He didn’t have much of a year in 2010, but the USA’s Jordan Rapp can now add ITU Long Distance Triathlon World Championship to the list of achievements he’s ticked off in 2011.
Rapp was hit by a car on a training ride in California in March last year and in addition to broken bones, lost around two litres of blood where glass had sliced into jugular veins. If not for first aid applied by an off-duty Navy officer who was passing by, it could have been fatal.
But this year, he can now add ITU World Champion to the list that includes winning his comeback Ironman race and becoming a dad. Rapp and wife Jill Savege - a Pan Am Games gold medallist and World Cup winner - had Quentin in June. He then won Ironman Canada in emphatic style in August, before heading to Henderson, Nevada for the long distance worlds.
The race was modified early on Saturday morning due to cold air and water temperatures, forcing the swim leg to be cancelled for athlete safety. Instead athletes started the bike in staggered five-second interval starts. The overall time split therefore determined each winner.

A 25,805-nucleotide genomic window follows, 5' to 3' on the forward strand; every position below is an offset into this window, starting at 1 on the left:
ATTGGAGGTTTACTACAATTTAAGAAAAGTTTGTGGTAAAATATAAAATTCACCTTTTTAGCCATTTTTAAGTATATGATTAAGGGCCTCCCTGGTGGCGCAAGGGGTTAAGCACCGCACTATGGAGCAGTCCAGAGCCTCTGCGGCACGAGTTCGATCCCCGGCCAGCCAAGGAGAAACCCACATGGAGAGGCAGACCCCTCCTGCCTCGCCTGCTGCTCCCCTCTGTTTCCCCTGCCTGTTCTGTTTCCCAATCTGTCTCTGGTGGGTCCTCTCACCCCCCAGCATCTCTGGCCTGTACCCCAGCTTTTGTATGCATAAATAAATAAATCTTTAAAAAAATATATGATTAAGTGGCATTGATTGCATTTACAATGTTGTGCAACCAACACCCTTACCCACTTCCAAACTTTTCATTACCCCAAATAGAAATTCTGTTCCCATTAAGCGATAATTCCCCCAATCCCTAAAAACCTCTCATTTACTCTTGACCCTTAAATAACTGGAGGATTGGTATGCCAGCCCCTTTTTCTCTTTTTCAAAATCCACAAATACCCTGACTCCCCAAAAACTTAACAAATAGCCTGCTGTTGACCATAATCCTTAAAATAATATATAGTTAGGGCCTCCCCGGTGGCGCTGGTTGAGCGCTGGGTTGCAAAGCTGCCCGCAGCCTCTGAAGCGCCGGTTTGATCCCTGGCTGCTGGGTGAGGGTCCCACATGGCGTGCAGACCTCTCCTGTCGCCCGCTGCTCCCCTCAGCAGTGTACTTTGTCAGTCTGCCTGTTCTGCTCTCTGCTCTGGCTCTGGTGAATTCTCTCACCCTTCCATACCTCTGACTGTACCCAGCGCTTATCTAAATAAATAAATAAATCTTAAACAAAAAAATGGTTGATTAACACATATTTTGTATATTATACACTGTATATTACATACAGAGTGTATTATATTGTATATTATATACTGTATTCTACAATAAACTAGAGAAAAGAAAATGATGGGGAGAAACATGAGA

Early on, it looked like Denmark’s Martin Jensen might be able to go a few places better than the two bronze medals he has already collected at ITU long distance worlds, when he established a six minute lead on the technical and hilly 120 bike leg - that included an estimated 6000 feet elevation rise.
The next athletes to come into T2 - with only a few seconds between them were - defending champion Sylvain Sudrie (FRA), Joe Gambles (AUS) and Rapp. There was then a gap of three minutes to the fifth place held by Michael Raelert (GER). At the beginning of the run it looked like Jensen would be able to hold on, but Rapp had other ideas, as he moved steadily through the field and then closed the gap. At the start of the final lap, Rapp overtook Jensen and went on to win by almost three minutes, in a time of 5 hours and 15 seconds, with the fastest run split of 1 hour, 49 minutes and 31 seconds.
But the battle for podium places still wasn’t over, as Gambles and Sudrie kept their pace to the end and recorded time of 5.02.57 and 5.03.23 for silver and bronze. In the end, the difference between Gambles and Sudrie came down to transition, Gambles time in T2 was 33 seconds faster than Sudrie.